“There’s been times where things shouldn’t have worked out, or should have been negative things, and the attitude you bring to things really does make a huge difference…there have been times where things really didn’t look so good and I stayed positive and kept moving forward and things worked out.”
It’s Not as Hard as People Think
“Most people’s perception is that it’s expensive to travel, it’s scary to travel, it’s difficult to travel. None of these things are true.”
A life of travel doesn’t seem sustainable for most, but for Eric, it’s the only way to live. He’s created an organization, Backpackers United, to show people how easy, inexpensive, and valuable travel can be. Members of the group share information, tips, and travel plans. Eric and members invite others to share their adventures and experience their less commercial brand of travel, going on week long trips for around $500 and staying in hostels with like minded travelers.
Rooted in Cedar Rapids
In spite of his travel, Eric’s life is also rooted in Cedar Rapids. After becoming familiar with the challenges of those seeking safety in a different country, as well as the limited resources available to help them, Eric has recently started a program to help refugees. With all the properties he owned locally and the money he was bringing in, he knew there was some way that he could help with refugees’ transition.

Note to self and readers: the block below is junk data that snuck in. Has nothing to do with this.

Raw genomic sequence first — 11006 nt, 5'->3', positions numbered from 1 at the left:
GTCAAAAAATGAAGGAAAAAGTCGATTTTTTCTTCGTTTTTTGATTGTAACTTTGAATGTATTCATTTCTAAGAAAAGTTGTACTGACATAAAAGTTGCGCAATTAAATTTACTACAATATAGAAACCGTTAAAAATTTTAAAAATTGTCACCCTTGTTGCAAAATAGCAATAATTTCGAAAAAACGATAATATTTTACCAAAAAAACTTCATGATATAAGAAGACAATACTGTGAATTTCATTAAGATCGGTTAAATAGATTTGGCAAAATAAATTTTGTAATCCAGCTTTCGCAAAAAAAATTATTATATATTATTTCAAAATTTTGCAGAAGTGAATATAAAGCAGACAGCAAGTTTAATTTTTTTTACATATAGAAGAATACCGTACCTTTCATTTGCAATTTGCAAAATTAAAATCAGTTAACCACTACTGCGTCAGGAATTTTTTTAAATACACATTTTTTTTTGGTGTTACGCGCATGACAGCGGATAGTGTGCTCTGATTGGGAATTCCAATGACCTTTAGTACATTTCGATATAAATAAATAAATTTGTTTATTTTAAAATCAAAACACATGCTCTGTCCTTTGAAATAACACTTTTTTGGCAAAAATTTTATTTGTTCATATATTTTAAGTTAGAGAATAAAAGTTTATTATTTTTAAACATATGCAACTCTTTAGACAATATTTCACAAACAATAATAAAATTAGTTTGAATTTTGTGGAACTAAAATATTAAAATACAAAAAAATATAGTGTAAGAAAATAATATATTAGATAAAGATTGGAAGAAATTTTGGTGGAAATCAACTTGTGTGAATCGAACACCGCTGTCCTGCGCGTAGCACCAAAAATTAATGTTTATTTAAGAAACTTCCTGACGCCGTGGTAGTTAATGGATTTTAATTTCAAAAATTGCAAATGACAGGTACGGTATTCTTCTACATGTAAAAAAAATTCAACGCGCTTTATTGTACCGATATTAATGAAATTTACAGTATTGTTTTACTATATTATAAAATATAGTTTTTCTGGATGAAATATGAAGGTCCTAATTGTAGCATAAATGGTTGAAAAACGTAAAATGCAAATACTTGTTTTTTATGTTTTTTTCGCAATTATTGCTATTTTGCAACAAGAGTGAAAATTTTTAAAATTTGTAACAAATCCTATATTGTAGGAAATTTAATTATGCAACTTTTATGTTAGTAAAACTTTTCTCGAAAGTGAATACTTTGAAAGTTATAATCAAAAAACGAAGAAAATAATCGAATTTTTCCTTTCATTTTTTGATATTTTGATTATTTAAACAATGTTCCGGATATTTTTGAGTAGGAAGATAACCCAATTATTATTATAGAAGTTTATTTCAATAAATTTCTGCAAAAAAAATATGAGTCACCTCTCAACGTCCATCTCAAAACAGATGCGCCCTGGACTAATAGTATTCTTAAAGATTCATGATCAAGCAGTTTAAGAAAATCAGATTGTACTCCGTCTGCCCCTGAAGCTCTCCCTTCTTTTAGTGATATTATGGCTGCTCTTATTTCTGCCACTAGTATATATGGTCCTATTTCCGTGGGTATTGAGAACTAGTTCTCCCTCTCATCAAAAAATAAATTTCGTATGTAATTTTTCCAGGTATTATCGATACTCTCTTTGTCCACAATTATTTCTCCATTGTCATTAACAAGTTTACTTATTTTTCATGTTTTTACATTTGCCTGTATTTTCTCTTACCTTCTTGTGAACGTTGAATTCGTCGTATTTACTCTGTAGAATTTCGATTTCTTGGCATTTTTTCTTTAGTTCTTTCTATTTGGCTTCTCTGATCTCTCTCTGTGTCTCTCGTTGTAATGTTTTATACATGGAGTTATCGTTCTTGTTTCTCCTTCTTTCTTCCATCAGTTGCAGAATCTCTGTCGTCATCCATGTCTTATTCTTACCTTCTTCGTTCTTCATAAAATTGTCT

That idea is to allow refugees to live in his property rent free until they get a job and a car. With his connections to trade jobs, Eric can help his tenants look for employment to learn these trades and eventually work for him being paid full price. He’s working to create a sustainable model where refugees can find work, build up skills and credit, and eventually have a successful life in the US.
Eric recently purchased the property and has his first tenant moved in and starting work. “If everybody works together and everybody feeds each other, then I think that it can work out for everyone’s best interest,” he says. “It’s when people look out [only] for their own [self] interest that everything is hard for everyone.”
Embracing All of Life
So many people long for adventure. We wish for incredible things to happen to us. On some level we all want to see the world, or fall in love, or learn something meaningful. At a young age, Eric has already had so many incredible and unexpected things happen to him:
“My life’s pretty crazy, it’s incredibly random. I’m still fairly young and I’ve crammed a lot of life experience into these short years and I don’t know what it is about me that attracts this. I’m sure it’s something, it’s just too much to be a coincidence.”
I agree with Eric. It’s no coincidence that all these interesting things have happened to him in his relatively short life. They’ve happened because he’s been unafraid to embrace life.
Eric embraced every piece of his journey: his mistakes, his momentum, even his responsibilities. His life has contained no shortage of challenges, but this willingness to go with it, to receive roadblocks with positivity and drive, has brought him to the point he’s at today.
Story by Aren Buresh. Aren is a CR native, college student, and Flow Media summer intern. Photos provided by Eric Gutschmidt. Contributions made by Courtney Ball.